Iloilo City, Philippines ( 08 September 2011) – Today’s guests at Kape kag Isyu are Atty. Romeo Gerochi and columnist Ted Aldwin Ong, respective chair and secretary general of the Freedom from Debt Coalition (FDC) whose warnings on rising power rates are proven true.
Gerochi sounds like, “see I told you so” when explaining that despite the promise of the Panay Energy Development Corporation (FEDC) of lower power rates once its coal-fired power plant operates, nothing significant power adjustment happened.
Power went down indeed the past three months, not because of PEDC’s generosity but because, it was forced to sell power to Panay Power Corporation, the distributor, at lower rates because the power supply agreement is yet to be approved by the Energy Regulatory Commission (ERC).
From the average P7 per kilowatt hour that consumers pay, the rate will go up to P10.50 once PECO starts implementing the P0.36 hike in distribution charge that the ERC recently approved. That means, consumers are now paying P1.36 per kilowatt-hour in distribution charge that gives PECO a yearly gross of P436 million from the 400 million kilowatts that it distributes.
Says Ong: “A U.P. professor describes PECO rates as the highest, not only in the Philippines but in the whole world.”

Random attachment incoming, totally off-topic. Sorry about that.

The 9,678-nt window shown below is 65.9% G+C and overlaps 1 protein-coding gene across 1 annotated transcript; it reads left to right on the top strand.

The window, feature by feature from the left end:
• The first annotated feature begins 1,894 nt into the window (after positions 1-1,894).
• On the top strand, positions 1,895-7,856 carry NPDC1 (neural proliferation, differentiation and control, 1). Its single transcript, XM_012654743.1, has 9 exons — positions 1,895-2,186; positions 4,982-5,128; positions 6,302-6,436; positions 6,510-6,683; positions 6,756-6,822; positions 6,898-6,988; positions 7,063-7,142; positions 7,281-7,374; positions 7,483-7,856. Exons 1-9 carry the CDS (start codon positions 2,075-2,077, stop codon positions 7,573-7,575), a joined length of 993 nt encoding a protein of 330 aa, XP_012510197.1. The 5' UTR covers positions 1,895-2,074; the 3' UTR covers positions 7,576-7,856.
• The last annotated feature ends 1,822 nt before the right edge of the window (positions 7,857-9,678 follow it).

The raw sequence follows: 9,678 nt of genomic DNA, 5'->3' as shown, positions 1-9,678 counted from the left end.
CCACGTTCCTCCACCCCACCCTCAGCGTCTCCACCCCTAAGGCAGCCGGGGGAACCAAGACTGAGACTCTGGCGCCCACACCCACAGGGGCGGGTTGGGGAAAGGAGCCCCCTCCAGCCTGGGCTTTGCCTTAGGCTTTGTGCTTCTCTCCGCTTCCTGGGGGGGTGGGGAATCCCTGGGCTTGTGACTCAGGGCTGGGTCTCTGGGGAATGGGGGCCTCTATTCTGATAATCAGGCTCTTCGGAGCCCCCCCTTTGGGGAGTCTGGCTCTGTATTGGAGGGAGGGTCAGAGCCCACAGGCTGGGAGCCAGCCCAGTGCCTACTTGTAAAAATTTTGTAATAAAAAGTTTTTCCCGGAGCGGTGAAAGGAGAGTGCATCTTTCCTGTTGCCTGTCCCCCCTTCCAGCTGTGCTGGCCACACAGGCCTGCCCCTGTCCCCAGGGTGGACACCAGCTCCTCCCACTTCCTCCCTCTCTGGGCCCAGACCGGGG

The impending power rate increase only shows that coal is not a practical source of energy, because electricity is still expensive. Gerochi adds: “Not only that, I opposed it’s construction before because of its social costs.”
Gerochi says power supplier PEDC’s rate is high and despite that, PECO the distributor, dares not oppose its application “because they are sweethearts”.
When it was still wooing social acceptance from city residents, PEDC promised three things, at least: cheaper power, jobs, and clean air.
None of that came true. PEDC people warned residents of nearby villages that should they entertain FDC and other oppositors to hold anti-coal assemblies in their barangays, they will be blacklisted from employment.
Barangays like Ingore, La Paz did not welcome the environmentalists rallying against coal. “None of them are employed at PEDC until now,” says Gerochi.
Two years from now, the 10-hectare ash dumpsite of PEDC will be full. Where will it dump its ash? That’s a question we would like to find out, answers Gerochi.
He warned that PEDC might replicate the feat of its counterpart in Cebu, the Cebu Energy Development Corporation whose 10-hectare ash pit was filled last year, after two years of operation. CEDC dumped its fly ash on roadsides and waterways, prompting environmentalistsd to sue it in court. The court issued a “continuing mandamus” stopping CEDC from its mischiehf.
“Daw arrocera lang nga gapamilin-bilin lan tinumpok nga labhan” (Just like the mobile rice mills which leave behind mounds of rice hull on roadsides),” Gerochi notes.
Coal ash has toxic contents to include heavy metals. Rice hull may be a pollutant and may cause allergy to some people, but once it decomposes, it becomes good organic fertilizer and soil reconditioner, adds Gerochi.###